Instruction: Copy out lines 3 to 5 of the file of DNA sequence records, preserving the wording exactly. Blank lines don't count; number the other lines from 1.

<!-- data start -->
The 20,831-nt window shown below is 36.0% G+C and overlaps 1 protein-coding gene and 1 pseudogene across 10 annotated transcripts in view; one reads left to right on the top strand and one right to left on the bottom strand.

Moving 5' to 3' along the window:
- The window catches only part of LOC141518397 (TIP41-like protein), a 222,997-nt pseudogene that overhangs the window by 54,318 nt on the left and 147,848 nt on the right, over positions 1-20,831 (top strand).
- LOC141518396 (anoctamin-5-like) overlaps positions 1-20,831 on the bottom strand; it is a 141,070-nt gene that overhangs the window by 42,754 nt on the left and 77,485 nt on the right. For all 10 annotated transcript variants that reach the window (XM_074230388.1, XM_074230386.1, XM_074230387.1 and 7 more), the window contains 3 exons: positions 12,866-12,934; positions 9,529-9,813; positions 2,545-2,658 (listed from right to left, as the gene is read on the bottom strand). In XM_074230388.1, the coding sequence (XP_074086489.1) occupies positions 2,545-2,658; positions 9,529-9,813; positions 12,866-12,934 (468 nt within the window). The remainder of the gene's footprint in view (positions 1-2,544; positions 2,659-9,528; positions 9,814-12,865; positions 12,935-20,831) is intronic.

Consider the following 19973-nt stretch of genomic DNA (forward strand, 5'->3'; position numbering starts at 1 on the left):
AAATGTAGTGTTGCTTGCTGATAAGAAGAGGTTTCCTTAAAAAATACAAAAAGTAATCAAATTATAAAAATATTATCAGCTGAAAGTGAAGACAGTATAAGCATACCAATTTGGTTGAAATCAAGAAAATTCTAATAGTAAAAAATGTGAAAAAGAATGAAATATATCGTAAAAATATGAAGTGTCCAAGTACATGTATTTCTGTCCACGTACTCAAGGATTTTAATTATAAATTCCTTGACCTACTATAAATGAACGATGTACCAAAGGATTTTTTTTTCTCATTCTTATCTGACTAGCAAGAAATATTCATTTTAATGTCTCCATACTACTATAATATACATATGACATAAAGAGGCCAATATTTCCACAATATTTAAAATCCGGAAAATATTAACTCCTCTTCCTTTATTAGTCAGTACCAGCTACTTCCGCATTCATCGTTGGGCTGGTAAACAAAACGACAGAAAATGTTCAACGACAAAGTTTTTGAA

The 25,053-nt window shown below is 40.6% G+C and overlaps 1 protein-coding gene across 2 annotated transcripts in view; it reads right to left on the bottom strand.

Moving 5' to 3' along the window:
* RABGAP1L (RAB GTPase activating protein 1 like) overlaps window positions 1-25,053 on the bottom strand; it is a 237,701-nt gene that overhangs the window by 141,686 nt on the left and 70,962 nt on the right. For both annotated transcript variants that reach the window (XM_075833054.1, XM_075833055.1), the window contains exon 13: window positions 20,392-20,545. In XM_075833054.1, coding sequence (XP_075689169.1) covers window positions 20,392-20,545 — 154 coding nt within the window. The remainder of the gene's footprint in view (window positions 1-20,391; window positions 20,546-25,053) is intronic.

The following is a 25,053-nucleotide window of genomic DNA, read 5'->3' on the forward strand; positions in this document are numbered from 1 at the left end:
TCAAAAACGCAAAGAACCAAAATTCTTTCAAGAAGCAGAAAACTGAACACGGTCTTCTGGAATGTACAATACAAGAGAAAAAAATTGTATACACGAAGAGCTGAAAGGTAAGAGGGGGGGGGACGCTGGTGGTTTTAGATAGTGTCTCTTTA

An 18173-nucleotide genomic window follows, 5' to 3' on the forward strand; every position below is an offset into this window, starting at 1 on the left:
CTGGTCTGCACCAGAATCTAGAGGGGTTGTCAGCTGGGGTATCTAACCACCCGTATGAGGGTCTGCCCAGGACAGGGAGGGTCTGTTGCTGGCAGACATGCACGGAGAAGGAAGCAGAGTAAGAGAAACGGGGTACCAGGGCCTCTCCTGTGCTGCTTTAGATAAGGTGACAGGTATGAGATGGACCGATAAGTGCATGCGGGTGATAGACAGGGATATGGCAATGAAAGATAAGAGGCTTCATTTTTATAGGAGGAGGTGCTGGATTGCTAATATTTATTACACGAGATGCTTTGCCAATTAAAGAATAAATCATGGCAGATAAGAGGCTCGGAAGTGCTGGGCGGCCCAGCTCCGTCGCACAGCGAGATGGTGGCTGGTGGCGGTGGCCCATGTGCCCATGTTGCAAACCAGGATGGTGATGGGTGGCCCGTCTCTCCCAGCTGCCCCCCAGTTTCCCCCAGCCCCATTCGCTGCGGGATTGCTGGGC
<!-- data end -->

- The window catches only part of LOC141518397 (TIP41-like protein), a 222,997-nt pseudogene that overhangs the window by 54,318 nt on the left and 147,848 nt on the right, over positions 1-20,831 (top strand).
- LOC141518396 (anoctamin-5-like) overlaps positions 1-20,831 on the bottom strand; it is a 141,070-nt gene that overhangs the window by 42,754 nt on the left and 77,485 nt on the right. For all 10 annotated transcript variants that reach the window (XM_074230388.1, XM_074230386.1, XM_074230387.1 and 7 more), the window contains 3 exons: positions 12,866-12,934; positions 9,529-9,813; positions 2,545-2,658 (listed from right to left, as the gene is read on the bottom strand). In XM_074230388.1, the coding sequence (XP_074086489.1) occupies positions 2,545-2,658; positions 9,529-9,813; positions 12,866-12,934 (468 nt within the window). The remainder of the gene's footprint in view (positions 1-2,544; positions 2,659-9,528; positions 9,814-12,865; positions 12,935-20,831) is intronic.

Consider the following 19973-nt stretch of genomic DNA (forward strand, 5'->3'; position numbering starts at 1 on the left):